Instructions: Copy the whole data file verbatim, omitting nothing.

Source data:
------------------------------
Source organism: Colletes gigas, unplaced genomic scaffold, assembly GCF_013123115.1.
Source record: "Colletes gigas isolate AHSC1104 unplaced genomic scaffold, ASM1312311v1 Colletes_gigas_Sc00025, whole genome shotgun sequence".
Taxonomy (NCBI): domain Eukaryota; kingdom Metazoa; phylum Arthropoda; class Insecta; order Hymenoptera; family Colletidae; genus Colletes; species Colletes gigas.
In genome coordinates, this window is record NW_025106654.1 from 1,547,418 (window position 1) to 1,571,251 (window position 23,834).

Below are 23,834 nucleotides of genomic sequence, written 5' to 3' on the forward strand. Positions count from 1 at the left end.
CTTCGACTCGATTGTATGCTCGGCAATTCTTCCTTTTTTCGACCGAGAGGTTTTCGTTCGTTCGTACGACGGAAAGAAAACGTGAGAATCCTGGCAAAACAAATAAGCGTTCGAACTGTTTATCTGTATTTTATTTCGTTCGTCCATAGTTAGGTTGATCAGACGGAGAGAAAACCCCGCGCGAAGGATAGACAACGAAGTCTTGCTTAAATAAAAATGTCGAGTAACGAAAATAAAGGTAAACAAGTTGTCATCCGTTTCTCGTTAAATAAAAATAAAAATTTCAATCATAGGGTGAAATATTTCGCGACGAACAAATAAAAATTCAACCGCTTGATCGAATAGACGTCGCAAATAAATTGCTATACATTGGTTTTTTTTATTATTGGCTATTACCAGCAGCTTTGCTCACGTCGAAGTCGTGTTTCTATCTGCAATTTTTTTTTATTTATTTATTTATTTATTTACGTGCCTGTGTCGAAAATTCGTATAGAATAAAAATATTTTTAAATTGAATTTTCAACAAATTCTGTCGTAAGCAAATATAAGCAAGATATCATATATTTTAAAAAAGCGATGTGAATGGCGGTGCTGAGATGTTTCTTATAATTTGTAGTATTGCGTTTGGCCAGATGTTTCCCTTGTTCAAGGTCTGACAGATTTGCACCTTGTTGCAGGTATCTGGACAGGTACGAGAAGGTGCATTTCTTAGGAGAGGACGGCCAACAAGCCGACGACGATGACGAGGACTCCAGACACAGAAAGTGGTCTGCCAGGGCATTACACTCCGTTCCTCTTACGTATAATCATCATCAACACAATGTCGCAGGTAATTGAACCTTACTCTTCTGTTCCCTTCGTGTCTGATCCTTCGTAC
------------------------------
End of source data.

Source organism: Colletes gigas, unplaced genomic scaffold, assembly GCF_013123115.1.
Source record: "Colletes gigas isolate AHSC1104 unplaced genomic scaffold, ASM1312311v1 Colletes_gigas_Sc00025, whole genome shotgun sequence".
Taxonomy (NCBI): domain Eukaryota; kingdom Metazoa; phylum Arthropoda; class Insecta; order Hymenoptera; family Colletidae; genus Colletes; species Colletes gigas.
In genome coordinates, this window is record NW_025106654.1 from 1,547,418 (window position 1) to 1,571,251 (window position 23,834).

Below are 23,834 nucleotides of genomic sequence, written 5' to 3' on the forward strand. Positions count from 1 at the left end.
CTTCGACTCGATTGTATGCTCGGCAATTCTTCCTTTTTTCGACCGAGAGGTTTTCGTTCGTTCGTACGACGGAAAGAAAACGTGAGAATCCTGGCAAAACAAATAAGCGTTCGAACTGTTTATCTGTATTTTATTTCGTTCGTCCATAGTTAGGTTGATCAGACGGAGAGAAAACCCCGCGCGAAGGATAGACAACGAAGTCTTGCTTAAATAAAAATGTCGAGTAACGAAAATAAAGGTAAACAAGTTGTCATCCGTTTCTCGTTAAATAAAAATAAAAATTTCAATCATAGGGTGAAATATTTCGCGACGAACAAATAAAAATTCAACCGCTTGATCGAATAGACGTCGCAAATAAATTGCTATACATTGGTTTTTTTTATTATTGGCTATTACCAGCAGCTTTGCTCACGTCGAAGTCGTGTTTCTATCTGCAATTTTTTTTTATTTATTTATTTATTTATTTACGTGCCTGTGTCGAAAATTCGTATAGAATAAAAATATTTTTAAATTGAATTTTCAACAAATTCTGTCGTAAGCAAATATAAGCAAGATATCATATATTTTAAAAAAGCGATGTGAATGGCGGTGCTGAGATGTTTCTTATAATTTGTAGTATTGCGTTTGGCCAGATGTTTCCCTTGTTCAAGGTCTGACAGATTTGCACCTTGTTGCAGGTATCTGGACAGGTACGAGAAGGTGCATTTCTTAGGAGAGGACGGCCAACAAGCCGACGACGATGACGAGGACTCCAGACACAGAAAGTGGTCTGCCAGGGCATTACACTCCGTTCCTCTTACGTATAATCATCATCAACACAATGTCGCAGGTAATTGAACCTTACTCTTCTGTTCCCTTCGTGTCTGATCCTTCGTAC